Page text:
LETTERS TO THE EDITOR Letters to the Editor should be sent by e-mail to firstname.lastname@example.org. The deadline is Monday at 10am for that week’s paper. Generally, letters should not exceed 300 words. And all letters must be signed, include the writer’s community of residence and (not for publication) telephone number. Letters may be edited for a variety of reasons.
The Local - Thursday, April 12, 2018 5
Has gun, can really run At the April Fool’s Run April 8, Cst. Ben Stewart embarked on a gruelling 21-km foot chase in full uniform to raise money for Cops for Cancer. Cst. Stewart chased his prisoner from Gibsons to Davis Bay, and completed the run in an impressive 2:07:25. Cst. Stewart thanks the many people who have donated to his fundraising efforts. In September he will take part in the Tour de Coast, a 800-km bicycle ride, with the donations used to fund life-saving pediatric cancer research. To make a donation and support Ben go to “Cops for Cancer – Tour de Coast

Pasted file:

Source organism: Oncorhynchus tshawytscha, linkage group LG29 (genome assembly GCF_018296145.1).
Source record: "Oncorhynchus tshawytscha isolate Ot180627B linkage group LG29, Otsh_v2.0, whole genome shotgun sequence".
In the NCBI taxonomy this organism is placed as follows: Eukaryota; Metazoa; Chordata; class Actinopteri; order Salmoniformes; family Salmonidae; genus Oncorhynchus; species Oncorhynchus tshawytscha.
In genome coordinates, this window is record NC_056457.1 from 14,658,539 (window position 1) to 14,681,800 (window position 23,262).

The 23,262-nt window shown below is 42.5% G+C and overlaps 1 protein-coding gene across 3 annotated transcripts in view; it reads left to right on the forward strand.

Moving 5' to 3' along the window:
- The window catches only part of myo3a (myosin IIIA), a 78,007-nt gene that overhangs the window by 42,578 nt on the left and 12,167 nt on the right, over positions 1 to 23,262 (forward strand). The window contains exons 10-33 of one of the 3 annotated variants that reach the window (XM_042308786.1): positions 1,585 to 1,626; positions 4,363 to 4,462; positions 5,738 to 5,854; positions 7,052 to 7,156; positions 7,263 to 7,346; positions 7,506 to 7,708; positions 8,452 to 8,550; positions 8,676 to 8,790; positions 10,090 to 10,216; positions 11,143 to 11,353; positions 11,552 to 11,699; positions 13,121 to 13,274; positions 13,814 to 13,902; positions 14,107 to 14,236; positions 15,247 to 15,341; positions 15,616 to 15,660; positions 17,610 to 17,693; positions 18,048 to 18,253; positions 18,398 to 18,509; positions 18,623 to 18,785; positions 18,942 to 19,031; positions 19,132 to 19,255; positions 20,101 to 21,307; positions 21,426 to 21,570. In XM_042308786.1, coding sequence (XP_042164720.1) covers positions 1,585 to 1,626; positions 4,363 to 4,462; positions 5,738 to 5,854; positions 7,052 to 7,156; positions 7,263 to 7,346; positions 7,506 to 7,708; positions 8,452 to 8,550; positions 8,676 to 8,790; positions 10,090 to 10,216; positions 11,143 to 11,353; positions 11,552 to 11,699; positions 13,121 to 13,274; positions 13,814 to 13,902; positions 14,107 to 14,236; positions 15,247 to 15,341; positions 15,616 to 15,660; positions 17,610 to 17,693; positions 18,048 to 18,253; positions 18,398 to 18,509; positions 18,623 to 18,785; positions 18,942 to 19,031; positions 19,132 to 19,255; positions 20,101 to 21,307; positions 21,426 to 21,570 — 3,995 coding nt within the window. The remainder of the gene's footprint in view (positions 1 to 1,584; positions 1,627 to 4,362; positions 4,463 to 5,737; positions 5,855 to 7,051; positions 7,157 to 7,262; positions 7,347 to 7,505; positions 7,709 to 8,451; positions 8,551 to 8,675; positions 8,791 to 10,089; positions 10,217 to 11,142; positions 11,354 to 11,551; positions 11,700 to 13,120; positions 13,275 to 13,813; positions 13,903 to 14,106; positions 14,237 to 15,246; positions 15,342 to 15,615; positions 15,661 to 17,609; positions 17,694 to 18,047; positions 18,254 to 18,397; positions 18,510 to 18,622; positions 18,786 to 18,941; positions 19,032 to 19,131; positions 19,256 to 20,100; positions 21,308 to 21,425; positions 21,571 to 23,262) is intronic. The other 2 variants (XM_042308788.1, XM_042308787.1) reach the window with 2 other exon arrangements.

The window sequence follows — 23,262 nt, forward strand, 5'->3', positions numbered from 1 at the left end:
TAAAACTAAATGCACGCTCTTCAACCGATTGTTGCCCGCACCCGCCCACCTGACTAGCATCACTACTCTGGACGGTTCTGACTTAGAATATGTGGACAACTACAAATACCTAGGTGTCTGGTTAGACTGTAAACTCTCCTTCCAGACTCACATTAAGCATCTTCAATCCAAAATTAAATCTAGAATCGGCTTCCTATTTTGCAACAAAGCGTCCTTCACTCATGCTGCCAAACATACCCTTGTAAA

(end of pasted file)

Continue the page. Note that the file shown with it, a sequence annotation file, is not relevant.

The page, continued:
2018”, click on “donate to a person” and enter Ben
Approximately 70 members of the public turned out at the Sechelt Legion on April 3 for an information meeting on a proposed supportive housing project to be built on provincially-owned land at Hightide Avenue and Lamprey Lane. BC Housing has submitted an application for an official community plan and zoning bylaw amendment for the 40-unit Hightide project. The application is scheduled to go to Sechelt's planning and community development committee on April 25. The building will be operated by RainCity Housing, with 24-hour staffing. Each
344-square-foot unit will have a private bathroom and kitchen, though residents will share meal service, laundry facilities, and programming. The facility is intended as transitional housing for people who have been homeless or are at high risk of homelessness. The information meeting consisted of poster boards, a presentation by BC Housing, and a Q&A with representatives of BC Housing, Vancouver Coastal Health, RainCity Housing, the Sunshine Coast Homelessness Advisory Committee, and the District of Sechelt. Rajvir Rao, manager of
Stewart. Submitted by RCMP
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Cst. Ben Stewart ran the Fool’s Run in full uniform, chasing a “prisoner” in the orange shirt. RCMP PHOTO
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6 The Local - Thursday, April 12, 2018
Pull of the Tide